According to “A History of American Manufactures from 1608 to 1860,” by John Leander Bishop, “The clay banks in Lydius street (now Madison Avenue) for a long period supplied numerous brick-yards in the vicinity with material for their manufacture.” Bishop listed Hooghkerck’s among them, and said that in 1732 or 1733, the city “granted Lambert Radley and Jonathan Broocks an acre on gallohill, west of Hooghkerck’s brick-kiln, for twenty years.” They were charged 20 shillings for the privilege. Bishop also noted that Jan Masse had a brick-kiln in the western part of the city, south of Foxe’s Creek, in 1736, and Wynant Van der Bergh had one on the north side of the same creek (though I suspect Wynant was Wilhelmiss, mentioned above).
Jones also says that Jacobus Van Vorst’s bricks were used to build a parsonage in Schenectady in 1753, and that in 1736 Abraham Harpelse Van Deusen and Hendrick Gerritse Van Ness had a kiln on the north side of Foxen Creek.. He writes that “There are no records of these early times in which any mention is made of methods or manufacture except that the open yard was naturally the method of drying and to help cut the cost of production the school boys were allowed to ‘turn and spat’ for the privilege of swimming in the flooded clay pit. There are a few interesting records also of a method of tempering which was dependent upon a drove of cows being driven thru the prepared clay bed until the material was worked into a condition for molding.”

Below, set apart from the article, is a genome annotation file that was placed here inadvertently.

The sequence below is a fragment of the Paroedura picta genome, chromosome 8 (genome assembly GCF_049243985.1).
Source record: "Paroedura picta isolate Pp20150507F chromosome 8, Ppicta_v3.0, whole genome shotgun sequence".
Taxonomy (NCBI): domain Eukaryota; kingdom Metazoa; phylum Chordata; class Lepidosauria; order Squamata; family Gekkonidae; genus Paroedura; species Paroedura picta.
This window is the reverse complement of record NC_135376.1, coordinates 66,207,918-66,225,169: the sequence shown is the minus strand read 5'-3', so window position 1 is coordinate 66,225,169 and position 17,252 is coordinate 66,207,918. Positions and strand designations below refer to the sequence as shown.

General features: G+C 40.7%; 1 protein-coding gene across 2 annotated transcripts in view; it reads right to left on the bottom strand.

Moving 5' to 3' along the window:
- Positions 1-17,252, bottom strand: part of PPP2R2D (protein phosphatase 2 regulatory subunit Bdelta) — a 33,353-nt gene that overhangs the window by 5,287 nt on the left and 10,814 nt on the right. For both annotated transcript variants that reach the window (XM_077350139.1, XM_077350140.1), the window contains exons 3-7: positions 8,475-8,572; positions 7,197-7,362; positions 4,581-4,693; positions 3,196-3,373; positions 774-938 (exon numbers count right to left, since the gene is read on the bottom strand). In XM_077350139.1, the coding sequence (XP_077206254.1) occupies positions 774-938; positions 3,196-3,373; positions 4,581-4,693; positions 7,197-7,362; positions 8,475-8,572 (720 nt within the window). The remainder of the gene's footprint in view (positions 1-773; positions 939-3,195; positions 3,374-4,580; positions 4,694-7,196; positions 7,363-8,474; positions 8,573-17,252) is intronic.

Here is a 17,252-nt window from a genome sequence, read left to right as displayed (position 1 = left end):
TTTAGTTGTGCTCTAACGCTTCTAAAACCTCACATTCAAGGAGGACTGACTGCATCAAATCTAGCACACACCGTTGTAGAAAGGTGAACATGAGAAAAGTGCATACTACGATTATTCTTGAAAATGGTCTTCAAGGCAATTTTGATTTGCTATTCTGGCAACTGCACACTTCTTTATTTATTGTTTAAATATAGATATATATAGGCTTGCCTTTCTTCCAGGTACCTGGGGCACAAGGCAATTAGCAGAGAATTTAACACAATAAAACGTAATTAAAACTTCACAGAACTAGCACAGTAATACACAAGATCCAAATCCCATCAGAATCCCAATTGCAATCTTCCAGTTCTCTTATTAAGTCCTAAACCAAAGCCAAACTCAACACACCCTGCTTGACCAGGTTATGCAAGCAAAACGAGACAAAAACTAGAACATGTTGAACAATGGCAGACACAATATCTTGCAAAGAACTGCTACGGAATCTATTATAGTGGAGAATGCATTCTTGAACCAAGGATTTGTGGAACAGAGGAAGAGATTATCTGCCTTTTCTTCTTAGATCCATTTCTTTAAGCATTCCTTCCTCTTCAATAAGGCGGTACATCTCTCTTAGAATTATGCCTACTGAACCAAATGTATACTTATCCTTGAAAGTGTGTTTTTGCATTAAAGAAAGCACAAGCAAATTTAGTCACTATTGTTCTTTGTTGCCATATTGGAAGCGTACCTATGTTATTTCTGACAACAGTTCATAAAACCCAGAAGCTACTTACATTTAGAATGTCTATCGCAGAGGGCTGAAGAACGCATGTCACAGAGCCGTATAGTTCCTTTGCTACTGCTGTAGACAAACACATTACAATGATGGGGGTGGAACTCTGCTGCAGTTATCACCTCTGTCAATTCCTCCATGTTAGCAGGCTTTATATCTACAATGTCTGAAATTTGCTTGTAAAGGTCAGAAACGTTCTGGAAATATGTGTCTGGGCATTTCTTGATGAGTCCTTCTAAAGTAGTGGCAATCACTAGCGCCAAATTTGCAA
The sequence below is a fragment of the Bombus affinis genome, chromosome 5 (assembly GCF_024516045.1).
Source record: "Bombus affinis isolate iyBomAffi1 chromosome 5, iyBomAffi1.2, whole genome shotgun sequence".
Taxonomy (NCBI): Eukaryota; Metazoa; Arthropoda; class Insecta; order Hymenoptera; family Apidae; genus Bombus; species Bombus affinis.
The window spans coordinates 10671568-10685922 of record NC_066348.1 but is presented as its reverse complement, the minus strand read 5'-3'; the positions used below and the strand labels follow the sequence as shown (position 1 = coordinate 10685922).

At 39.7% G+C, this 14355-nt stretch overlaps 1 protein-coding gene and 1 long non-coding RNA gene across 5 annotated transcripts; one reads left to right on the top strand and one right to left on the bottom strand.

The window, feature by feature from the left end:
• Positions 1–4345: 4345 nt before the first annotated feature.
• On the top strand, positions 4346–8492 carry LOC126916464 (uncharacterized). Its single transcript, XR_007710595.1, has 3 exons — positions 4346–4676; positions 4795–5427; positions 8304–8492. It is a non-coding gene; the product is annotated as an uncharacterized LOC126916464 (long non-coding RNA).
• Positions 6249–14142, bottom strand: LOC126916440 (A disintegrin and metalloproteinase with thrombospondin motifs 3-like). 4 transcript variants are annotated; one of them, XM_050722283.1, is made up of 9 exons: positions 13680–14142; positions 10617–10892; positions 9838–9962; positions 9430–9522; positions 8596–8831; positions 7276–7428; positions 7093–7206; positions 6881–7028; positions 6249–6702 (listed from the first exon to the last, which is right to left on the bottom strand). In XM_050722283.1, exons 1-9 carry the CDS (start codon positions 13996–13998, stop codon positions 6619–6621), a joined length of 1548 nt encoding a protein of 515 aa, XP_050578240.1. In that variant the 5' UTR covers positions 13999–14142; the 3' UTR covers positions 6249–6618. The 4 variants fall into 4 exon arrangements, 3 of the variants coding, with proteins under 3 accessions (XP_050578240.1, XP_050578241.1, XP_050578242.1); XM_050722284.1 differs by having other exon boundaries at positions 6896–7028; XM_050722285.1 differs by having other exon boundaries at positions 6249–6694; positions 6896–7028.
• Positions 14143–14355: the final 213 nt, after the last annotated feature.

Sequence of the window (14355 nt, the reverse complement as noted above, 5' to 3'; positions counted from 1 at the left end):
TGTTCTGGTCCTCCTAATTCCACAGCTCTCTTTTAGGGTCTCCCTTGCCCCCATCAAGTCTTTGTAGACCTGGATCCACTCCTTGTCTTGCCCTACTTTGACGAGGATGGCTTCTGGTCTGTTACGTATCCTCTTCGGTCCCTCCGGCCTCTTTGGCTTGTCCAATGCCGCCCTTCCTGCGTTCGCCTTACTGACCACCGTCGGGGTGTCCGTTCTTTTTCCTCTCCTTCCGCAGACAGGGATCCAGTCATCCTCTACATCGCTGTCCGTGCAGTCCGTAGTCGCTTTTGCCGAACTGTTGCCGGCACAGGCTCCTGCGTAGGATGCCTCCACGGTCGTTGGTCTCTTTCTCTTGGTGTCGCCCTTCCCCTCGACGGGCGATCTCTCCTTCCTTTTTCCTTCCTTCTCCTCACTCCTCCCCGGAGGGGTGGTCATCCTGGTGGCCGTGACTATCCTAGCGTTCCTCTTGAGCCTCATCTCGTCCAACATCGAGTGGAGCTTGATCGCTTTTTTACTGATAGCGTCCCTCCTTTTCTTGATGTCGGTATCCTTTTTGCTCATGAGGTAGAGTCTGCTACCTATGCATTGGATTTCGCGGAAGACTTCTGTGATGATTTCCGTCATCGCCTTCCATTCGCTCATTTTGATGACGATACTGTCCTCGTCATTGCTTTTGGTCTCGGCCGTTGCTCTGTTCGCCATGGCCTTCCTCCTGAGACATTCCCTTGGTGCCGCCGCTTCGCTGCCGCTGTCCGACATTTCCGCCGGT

All of this was before significant brickmaking began over on the Beaver Kill, site of present-day Lincoln Park. William Moore began making bricks in Albany in 1844 (Howell, in his “Bi-centennial History of Albany,” notes that this came because his carting business was in decline.” He started at the head of Fourth Avenue, but with success moved to the corner of Morton and Hawk streets, where his son James succeeded him.
Howell also noted that George Stanwix started making bricks at Warren and Elizabeth streets in 1799; the business was passed down to his son and grandson, and the yard moved to Morton street in 1851. John Artcher made bricks sometime around 1840, starting on Chestnut Street, then on Jay, then on Hudson. Later on he moved to Western Avenue, where after 33 years in brickmaking he turned to brewing. James Smith and someone named Roberts made bricks at Morton and Eagle beginning in 1870. Capt. M.V.B. Wagoner made brick and slip clay at a yard his father established in 1845, bounded by Lark, Canal (Sheridan), Orange and Knox (Henry Johnson). Howell gave some other names without locations, including Edward Fisher, George Briant Basset, Ebenezer Wright, Patrick McCall, Alfred Hunter, Thomas McCarthy, Robert Marcelis and Joshua Babcock.
(Jones illustrated his story with a photograph of the “Old Dunbar House.” Presumably this was some relation to Robert Dunbar, the Patroon’s agent, but he didn’t give the location.)